The timing of Barry’s passing comes at an unusual time for this author: while entertaining some friends this weekend, a lively discussion of the music of 007 took place. While my friends have diverse musical interests, it’s rare that our tastes truly sync up when it comes to works of a catalogue-oriented nature. So comparing and contrasting our favorite Bond songs and which of the LPs we owned on CD or vinyl is now a particularly treasured memory. The loss of Barry reminds me that our musical heroes should be celebrated whenever and wherever possible; you never know when music helps deepen a bond (no pun intended) that was already pretty strong to begin with, or form a new one entirely.

We may do some sort of feature on Barry’s film musc, but if nothing else, I wanted to say a few words in honor of one of the best film composers of the 20th century, by far. Rest in peace, John Barry.

Written by Mike Duquette

January 31, 2011 at 11:04

New Neil Diamond Compilation: How Much Bang for Your Buck? (UPDATED 2/2)

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Come this March, Neil Diamond won’t be such a solitary man. Diamond will find plenty of stellar company when he’s inducted into the Rock and Roll Hall of Fame on March 14.  While Diamond has maintained his superstar status in both the recording studio and the concert stage for 45 years, chances are that the recordings he made for Bang Records between 1966 and 1968 were foremost on voters’ minds when choosing to induct the singer into the venerable hall. It’s during this period that Diamond “graduated” from the Brill Building ranks and established himself as a formidable rock and roll force with the albums The Feel of Neil Diamond and Just for You for Bert Berns’ vibrant New York label.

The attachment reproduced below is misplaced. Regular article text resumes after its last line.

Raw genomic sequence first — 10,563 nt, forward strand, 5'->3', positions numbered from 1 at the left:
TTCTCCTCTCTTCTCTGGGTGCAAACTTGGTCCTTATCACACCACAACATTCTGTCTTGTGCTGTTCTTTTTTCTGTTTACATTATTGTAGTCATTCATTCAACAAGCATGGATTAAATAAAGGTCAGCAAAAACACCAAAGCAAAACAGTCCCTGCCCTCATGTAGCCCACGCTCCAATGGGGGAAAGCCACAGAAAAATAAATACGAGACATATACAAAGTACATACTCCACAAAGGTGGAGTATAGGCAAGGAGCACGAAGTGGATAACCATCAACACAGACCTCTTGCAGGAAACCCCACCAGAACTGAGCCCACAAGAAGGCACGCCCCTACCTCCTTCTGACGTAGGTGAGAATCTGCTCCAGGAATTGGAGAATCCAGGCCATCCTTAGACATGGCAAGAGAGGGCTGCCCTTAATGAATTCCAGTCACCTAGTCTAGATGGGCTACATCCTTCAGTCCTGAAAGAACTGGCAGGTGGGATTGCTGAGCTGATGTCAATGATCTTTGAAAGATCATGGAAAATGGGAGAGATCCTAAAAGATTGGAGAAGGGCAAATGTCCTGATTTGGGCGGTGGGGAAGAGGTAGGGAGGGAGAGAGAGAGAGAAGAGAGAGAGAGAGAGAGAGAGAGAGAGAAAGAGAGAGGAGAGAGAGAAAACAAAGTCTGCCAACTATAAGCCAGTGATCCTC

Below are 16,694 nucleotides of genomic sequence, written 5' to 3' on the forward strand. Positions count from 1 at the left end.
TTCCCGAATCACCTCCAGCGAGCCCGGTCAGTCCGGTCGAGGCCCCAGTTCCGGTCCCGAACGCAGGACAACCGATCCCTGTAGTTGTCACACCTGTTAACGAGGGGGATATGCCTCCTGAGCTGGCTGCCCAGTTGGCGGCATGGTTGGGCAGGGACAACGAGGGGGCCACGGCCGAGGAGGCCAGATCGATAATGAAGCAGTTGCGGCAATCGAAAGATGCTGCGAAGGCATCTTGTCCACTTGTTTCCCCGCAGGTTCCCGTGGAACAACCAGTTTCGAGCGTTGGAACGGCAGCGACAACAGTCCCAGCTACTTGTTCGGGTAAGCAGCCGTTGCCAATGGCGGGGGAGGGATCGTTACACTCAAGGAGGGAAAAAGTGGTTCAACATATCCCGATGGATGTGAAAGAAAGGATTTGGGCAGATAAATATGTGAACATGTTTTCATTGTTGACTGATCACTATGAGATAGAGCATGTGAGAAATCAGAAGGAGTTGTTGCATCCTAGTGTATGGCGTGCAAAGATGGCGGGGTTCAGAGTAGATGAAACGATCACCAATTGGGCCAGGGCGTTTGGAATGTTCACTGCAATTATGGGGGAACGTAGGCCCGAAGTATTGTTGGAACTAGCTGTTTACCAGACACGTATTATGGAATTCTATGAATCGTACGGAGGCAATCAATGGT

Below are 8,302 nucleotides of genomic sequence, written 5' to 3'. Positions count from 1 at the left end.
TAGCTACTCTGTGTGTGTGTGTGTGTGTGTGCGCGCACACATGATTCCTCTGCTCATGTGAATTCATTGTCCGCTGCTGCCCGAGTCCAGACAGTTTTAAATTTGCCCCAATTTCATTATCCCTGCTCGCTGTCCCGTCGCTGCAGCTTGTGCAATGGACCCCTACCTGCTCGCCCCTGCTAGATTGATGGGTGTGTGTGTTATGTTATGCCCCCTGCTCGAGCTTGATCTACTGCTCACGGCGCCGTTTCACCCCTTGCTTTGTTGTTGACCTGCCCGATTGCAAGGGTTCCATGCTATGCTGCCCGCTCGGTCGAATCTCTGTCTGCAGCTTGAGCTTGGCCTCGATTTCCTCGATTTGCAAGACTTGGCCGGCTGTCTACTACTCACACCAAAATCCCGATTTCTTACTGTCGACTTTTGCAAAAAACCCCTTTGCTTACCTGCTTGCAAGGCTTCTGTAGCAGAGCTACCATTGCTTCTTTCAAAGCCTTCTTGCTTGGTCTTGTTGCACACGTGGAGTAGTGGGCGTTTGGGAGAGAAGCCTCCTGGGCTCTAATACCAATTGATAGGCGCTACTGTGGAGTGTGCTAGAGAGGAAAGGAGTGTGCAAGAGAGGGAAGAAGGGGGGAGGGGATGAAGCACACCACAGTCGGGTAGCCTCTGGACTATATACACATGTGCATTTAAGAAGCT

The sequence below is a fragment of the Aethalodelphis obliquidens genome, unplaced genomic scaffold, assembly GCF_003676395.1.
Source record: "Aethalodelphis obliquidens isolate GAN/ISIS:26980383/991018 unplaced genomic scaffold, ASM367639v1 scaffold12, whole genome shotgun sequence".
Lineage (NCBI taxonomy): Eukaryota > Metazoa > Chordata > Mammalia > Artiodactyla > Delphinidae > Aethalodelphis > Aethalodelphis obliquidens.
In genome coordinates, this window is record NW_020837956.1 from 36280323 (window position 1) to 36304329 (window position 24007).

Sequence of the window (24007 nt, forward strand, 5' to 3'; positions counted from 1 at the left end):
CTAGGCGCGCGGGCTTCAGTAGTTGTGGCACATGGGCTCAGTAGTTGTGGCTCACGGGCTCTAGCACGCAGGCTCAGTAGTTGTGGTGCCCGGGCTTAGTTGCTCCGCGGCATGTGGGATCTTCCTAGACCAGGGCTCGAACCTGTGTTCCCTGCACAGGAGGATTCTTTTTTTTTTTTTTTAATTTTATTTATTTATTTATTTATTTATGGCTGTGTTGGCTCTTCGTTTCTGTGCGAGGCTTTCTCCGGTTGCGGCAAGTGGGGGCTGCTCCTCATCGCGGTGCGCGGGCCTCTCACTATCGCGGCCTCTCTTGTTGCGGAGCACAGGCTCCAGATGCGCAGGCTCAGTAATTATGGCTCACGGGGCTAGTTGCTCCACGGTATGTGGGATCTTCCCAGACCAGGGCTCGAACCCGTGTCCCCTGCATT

Yet the 27 unique recordings released by Diamond on Bang (consisting of 25 individual songs, with “Shilo” and “Solitary Man” released in two distinct versions each) have for the most part been unavailable in the CD era. A 1983 compilation, Classics: The Early Years (Columbia 38792), was duly issued on compact disc in 1986, but only collected twelve of Diamond’s hits. Other Bang rarities have since trickled out on various box sets and anthologies, but the Bang era has never been collected comprehensively, nor have the original albums seen reissue. This is particularly ironic because Diamond’s status as a hitmaker was in high gear, aided by the production of Jeff Barry and Ellie Greenwich: “Cherry, Cherry,” “Girl, You’ll Be a Woman Soon,” “Solitary Man,” and “Shilo” all originated during the Bang years.

This finally changes with the March release, timed to coincide with the Rock Hall induction, of The Bang Years 1966-1968.  So what’s included, and what hasn’t made the cut?  Hit the jump to find out, including full track listing and discographical details! Read the rest of this entry »

Written by Joe Marchese

January 31, 2011 at 09:38